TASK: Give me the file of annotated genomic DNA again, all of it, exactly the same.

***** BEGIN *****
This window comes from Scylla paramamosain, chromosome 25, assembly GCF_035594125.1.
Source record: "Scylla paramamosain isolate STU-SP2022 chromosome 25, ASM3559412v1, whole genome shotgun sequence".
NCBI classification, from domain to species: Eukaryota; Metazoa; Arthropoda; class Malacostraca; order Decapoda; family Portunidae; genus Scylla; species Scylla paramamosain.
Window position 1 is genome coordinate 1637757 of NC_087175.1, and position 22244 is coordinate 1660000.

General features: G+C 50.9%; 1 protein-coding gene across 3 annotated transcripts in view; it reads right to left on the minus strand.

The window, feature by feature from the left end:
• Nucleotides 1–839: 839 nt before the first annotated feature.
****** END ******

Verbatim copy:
This window comes from Scylla paramamosain, chromosome 25, assembly GCF_035594125.1.
Source record: "Scylla paramamosain isolate STU-SP2022 chromosome 25, ASM3559412v1, whole genome shotgun sequence".
NCBI classification, from domain to species: Eukaryota; Metazoa; Arthropoda; class Malacostraca; order Decapoda; family Portunidae; genus Scylla; species Scylla paramamosain.
Window position 1 is genome coordinate 1637757 of NC_087175.1, and position 22244 is coordinate 1660000.

General features: G+C 50.9%; 1 protein-coding gene across 3 annotated transcripts in view; it reads right to left on the minus strand.

The window, feature by feature from the left end:
• Nucleotides 1–839: 839 nt before the first annotated feature.